Cedar Rapids, Iowa recently concluded a regional Mayor’s Summits, a program born out of the national Mayor’s Conference of Entrepreneurship. This is the third event in 2016 sponsored by the Kauffman Foundation in the lead up to the national Mayor’s Conference of Entrepreneurship.
When I arrived for the summit, my first Cedar Rapids experience was at Black Sheep, a new restaurant inside a renovated brick building constructed in the late 1890s. In 2008, the building was inundated with more than eight feet of water after historic flooding consumed the Cedar Rapids area. The renovations and new restaurant within this building are a testament to the work being done in Cedar Rapids to build out a vibrant entrepreneurial community in the region.
I found a group of attendees from across the Creative Corridor engaged and willing to discuss the strengths and challenges that exist within their own entrepreneurial ecosystem. The following are two of our conversations’ key takeaways.
Cutting Red Tape
Ron Corbett is Mayor of Cedar Rapids and a strong proponent of entrepreneurship. At the beginning of the Summit, he described his own entrepreneurial venture called Peppy’s Ice Cream Company. It was 1988. He was 27 years old, a recently elected member of the Iowa House of Representatives, and after securing a small bank loan, the co-owner of three converted ice cream trucks. He and his partners had a vision of selling ice cream to the masses of East Central Iowa. One of their first employees? The current Mayor of Marion, Iowa, Nick AbouAssaly, who drove one of the ice cream trucks to cover college expenses.
But Corbett had a problem. Cedar Rapids had an ordinance that banned mobile food trucks. Having invested a significant amount of money and time into their venture, he and his partners were forced to appeal to the Cedar Rapids City Council to get the ordinance changed and quickly. If not, their small ice cream company would be out of business. While the ordinance did eventually get changed, and Corbett was able to start operating his business, complications with city regulations did not stop there.
Peppy’s Ice Cream Company found it could buy its product in bulk, but couldn’t store it because city regulations prohibited parking their storage container for more than three months. Their appeal for variance was denied and they were forced to return to buying their products at retail value.
Mayor Corbett’s story is not unfamiliar to most entrepreneurs. Many of the attendees expressed similar problems when dealing with city ordinances, but there was overall consensus that local officials were willing and capable of engaging the concerns of entrepreneurs in the region and working with them in an expedited manner so that they could open their businesses. Indeed, most of the concern and frustration expressed by the program participants was directed at state and federal regulations.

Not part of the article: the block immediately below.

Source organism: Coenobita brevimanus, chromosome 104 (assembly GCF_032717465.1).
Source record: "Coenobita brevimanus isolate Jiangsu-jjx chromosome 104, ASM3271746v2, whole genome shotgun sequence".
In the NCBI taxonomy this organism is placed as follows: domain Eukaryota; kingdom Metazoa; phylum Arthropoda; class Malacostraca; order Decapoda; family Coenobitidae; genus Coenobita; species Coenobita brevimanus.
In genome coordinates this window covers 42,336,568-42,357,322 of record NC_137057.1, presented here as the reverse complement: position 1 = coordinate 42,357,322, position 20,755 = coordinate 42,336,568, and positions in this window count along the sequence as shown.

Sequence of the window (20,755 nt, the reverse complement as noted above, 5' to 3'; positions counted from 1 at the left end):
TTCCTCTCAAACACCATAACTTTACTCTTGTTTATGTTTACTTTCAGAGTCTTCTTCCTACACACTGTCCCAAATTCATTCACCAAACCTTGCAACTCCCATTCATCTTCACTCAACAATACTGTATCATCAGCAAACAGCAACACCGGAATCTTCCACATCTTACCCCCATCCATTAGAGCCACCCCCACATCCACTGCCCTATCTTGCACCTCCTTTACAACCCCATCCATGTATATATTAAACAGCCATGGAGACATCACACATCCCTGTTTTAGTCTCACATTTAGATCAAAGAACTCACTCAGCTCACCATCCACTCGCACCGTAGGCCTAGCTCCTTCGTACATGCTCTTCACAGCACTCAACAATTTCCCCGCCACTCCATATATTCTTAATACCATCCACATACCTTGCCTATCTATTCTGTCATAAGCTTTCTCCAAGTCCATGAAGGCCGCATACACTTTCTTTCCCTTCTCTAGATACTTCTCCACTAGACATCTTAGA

Building Diversity and Inclusion
Everyone attending the summit understood and accepted they can improve on drawing more diverse people to Cedar Rapids and Iowa City. Cedar Rapids is heavily overrepresented by white residents. We discussed ongoing obstacles facing the area in regards to attracting diverse talent and how to overcome these challenges.
There was lots of talk about communicating the positive assets of the area to diverse communities currently residing outside the Creative Corridor. Many people said that Cedar Rapids and Iowa City are great places to live and work. People just need to know it. They said there were opportunities available to better market the Creative Corridor as a vibrant place to start a business and call home.
I saw an entrepreneurial community engaged and connected, willing to continue to have these discussions moving forward. And that is the goal of these regional Mayor’s Summits, to start a dialogue that results in positive actionable change within the local entrepreneurial ecosystem.
For a more detailed look at data that explains the current state of entrepreneurship in Cedar Rapids, please look at Inara Tareque’s blogpost here. For any inquiries or requests regarding the Mayors Summits, please contact Evan Absher.
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Austin Strassle is a recent graduate of the University of Missouri – Kansas City and current Intern with the Research & Policy Department at the Ewing Marion Kauffman Foundation.
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